El Quseir El Adima, the city’s historic area, was once a Roman port and hundreds of amphora and old pottery artefacts have been found there. There are several 300-year-old buildings in the area, including an Ottoman fort and a number of historic mosques: El Farran, El Qenawi and El Senousi. The police station is also located at a historic site. The area contains bazaars, cafes, coffee shops and restaurants selling sea food.

Close to Hurghada you will find many of Egypt’s top tourist attractions and most impressive resorts. A particular favourite is Sharm el Sheikh, which lies alongside the Gulf of Aqaba and is famous for its scuba diving and sandy beaches, while on the south-western side of Hurghada, the provincial capital of Qena contains a particularly impressive temple complex.

Sharm el Sheikh located on the southern shoreline of the Gulf of Aqaba, to the north-east of Hurghada, and across the Red Sea. Sharm el Sheikh is home to a couple of stunning bays, both of which contain superb sandy beaches and good nearby facilities. Known for its scuba diving and snorkelling, the underwater landscape and crystal-clear waters regularly attract dive clubs from all over the world. Other water sports and marine attractions in Sharm el Sheikh include sailing, wind surfing, glass-bottom boat rides and also parasailing.

The Sharm El-Sheikh Museum is the first antiquities museum to be built in Sinai and was opened in 2020. The museum aims to shed light on the role played by Egyptian civilisation across different historical periods, as well as highlighting the relationship between the Egyptian people and their surrounding environment and their cultural interactions with other civilisations. The museum displays around 5,200 artefacts, ranging from the pre-historic period to modern times, as well as showing the rich urban and tribal culture of Sinai inhabitants.

Qena was an important provincial capital standing to the south-west of Hurghada. It is most famous for its proximity to the ruins of Dendera Temple. The city also has a considerable Islamic heritage and a famous Mosque. The Maghrebi Abd el-Rahim settled in Qena upon his return from Mecca and founded a Sufi centre here. Upon his death in 1195, the mosque was built above his tomb and became a place of pilgrimage. There is a huge modern mosque of Sheikh el-Qenawi in the main square which attests to his importance.

The attractions of Port Safaga lie just over 50km/31 miles to the south of Hurghada. A popular coastal destination sited alongside the Red Sea, Port Safaga is known for its superb diving opportunities and windsurfing conditions, while the dark beaches, stunning bays and nearby islands are all equally appealing and well worth a visit. Under the water you can expect to see many colourful creatures, including both sharks and tuna fish, which are to be found around the Abu Qifan and the Tobia Arbaa reefs, amongst other locations.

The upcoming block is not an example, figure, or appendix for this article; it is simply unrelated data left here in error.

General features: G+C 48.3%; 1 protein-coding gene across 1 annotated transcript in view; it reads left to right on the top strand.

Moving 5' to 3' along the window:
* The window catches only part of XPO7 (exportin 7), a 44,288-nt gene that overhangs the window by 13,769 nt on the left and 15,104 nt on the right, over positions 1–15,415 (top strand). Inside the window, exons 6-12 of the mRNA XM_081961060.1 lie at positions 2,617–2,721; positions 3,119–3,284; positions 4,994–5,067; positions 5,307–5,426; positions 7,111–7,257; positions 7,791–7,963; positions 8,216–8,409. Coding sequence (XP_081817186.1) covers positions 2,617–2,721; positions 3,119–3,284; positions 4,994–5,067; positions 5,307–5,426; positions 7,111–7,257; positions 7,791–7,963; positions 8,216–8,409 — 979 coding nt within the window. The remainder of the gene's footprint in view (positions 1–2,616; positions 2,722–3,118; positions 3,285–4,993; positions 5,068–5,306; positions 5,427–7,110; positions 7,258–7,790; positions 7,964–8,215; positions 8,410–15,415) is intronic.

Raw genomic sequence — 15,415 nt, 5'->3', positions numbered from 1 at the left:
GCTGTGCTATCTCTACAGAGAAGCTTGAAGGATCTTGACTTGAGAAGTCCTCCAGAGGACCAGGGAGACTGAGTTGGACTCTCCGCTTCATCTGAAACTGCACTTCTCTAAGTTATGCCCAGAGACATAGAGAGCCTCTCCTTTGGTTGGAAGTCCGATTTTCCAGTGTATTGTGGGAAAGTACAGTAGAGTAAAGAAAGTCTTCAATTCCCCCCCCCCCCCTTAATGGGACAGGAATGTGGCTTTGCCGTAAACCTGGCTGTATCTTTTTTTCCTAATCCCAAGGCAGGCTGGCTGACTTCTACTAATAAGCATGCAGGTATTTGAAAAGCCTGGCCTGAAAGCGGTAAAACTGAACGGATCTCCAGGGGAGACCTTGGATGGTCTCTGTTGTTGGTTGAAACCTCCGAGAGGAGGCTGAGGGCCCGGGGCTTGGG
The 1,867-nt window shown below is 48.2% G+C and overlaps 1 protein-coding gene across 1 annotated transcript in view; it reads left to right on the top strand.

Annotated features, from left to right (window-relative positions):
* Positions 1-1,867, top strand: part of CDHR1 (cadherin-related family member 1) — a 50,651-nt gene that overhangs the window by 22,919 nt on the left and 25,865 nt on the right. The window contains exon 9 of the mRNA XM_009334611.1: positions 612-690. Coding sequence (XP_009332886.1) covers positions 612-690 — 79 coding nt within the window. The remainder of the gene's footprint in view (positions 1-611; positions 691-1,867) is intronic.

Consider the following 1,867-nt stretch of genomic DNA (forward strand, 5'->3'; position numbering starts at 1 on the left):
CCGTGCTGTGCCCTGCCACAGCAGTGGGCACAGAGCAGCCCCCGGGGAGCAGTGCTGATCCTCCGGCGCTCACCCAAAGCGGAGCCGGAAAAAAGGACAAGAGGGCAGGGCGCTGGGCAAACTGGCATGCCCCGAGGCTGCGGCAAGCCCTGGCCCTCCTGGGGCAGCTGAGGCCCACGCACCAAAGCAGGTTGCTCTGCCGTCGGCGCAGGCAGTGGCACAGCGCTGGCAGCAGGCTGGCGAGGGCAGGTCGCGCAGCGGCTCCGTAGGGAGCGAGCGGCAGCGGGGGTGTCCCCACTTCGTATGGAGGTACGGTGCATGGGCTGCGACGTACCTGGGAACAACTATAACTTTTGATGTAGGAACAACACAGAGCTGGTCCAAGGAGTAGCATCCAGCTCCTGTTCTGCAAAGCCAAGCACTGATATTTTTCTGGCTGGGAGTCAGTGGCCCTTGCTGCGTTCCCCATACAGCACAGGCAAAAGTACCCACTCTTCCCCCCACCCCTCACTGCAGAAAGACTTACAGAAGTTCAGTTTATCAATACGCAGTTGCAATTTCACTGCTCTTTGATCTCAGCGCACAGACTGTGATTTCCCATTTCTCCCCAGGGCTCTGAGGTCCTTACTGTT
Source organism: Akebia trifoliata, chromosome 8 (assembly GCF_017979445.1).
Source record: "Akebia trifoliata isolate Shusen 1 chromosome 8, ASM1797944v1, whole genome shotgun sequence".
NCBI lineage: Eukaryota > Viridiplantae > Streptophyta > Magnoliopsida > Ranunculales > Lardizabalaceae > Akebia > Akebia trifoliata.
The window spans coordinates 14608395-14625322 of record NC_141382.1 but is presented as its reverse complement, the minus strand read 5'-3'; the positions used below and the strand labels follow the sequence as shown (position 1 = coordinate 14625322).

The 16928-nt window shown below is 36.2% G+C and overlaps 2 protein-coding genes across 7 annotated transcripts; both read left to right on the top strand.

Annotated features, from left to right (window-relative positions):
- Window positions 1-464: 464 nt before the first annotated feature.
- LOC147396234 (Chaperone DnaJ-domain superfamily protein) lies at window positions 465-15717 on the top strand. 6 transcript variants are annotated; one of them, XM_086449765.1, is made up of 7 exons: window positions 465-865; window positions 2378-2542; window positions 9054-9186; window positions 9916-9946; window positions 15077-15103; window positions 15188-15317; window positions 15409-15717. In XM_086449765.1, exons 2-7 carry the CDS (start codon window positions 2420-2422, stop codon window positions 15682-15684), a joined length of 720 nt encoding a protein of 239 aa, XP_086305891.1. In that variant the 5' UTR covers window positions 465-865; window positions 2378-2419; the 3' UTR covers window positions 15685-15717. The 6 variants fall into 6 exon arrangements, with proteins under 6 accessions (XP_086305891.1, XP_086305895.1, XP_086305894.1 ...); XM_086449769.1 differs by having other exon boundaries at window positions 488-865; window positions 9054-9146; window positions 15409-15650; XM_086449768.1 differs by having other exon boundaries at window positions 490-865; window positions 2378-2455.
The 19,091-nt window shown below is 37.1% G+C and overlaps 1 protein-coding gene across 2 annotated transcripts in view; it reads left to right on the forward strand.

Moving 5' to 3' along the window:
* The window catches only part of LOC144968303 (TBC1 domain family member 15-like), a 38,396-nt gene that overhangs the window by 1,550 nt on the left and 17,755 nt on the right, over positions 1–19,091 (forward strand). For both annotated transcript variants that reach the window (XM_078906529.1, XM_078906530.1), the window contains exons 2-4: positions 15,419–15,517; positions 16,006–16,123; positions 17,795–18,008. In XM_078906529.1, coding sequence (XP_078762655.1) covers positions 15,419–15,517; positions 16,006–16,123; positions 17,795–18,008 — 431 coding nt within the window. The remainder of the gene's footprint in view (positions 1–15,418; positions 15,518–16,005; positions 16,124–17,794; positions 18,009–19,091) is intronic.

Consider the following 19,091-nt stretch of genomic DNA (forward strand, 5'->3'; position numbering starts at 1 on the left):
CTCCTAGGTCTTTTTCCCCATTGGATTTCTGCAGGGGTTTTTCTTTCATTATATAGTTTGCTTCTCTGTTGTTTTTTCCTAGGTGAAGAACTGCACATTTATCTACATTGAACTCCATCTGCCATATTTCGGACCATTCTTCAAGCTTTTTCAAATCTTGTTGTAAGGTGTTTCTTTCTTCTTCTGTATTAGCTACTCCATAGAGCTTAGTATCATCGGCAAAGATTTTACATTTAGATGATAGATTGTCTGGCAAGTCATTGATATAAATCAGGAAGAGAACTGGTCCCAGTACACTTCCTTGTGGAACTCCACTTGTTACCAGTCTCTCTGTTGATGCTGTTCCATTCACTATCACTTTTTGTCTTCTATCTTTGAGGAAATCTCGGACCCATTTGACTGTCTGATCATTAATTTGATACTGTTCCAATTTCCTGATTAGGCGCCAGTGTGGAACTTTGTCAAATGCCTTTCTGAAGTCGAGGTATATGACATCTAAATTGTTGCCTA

Luxor is a city in Upper (southern) Egypt and the capital of Luxor Governorate. Luxor is often called the world’s greatest open-air museum as the ruins of the temple complexes at Karnak and Luxor stand within the modern city. Look across the River Nile, to the monuments, temples, and tombs of the west bank, which include the Valley of the Kings, Valley of the Queens, and several mortuary temples. Luxor was the ancient city of Thebes, the great capital of (Upper) Egypt during the New Kingdom, and the glorious city of Amun, later to become the god Amun-Ra.

Cairo is the capital of Egypt and one of the biggest cities in the Middle East. It is located on both banks of the River Nile and has a history going back over 6,000 years, serving as the capital of numerous Egyptian kingdoms.

Nestled in between the Great Pyramids and the Citadel, ancient and modern Cairo intermingle with bustling markets, stunning Mosques many dating back to the Medieval period, Coptic Churches, several exceptional Museums including the Egyptian Museum containing hundreds of thousands of artefacts, The Museum of Islamic Arts containing a vast collection relating to early Islamic civilization and the Coptic Museum where you can trace the history of the Coptic community in Egypt, Cairo has something for everyone.

Find more details about Hurghada day tours and tour packages here.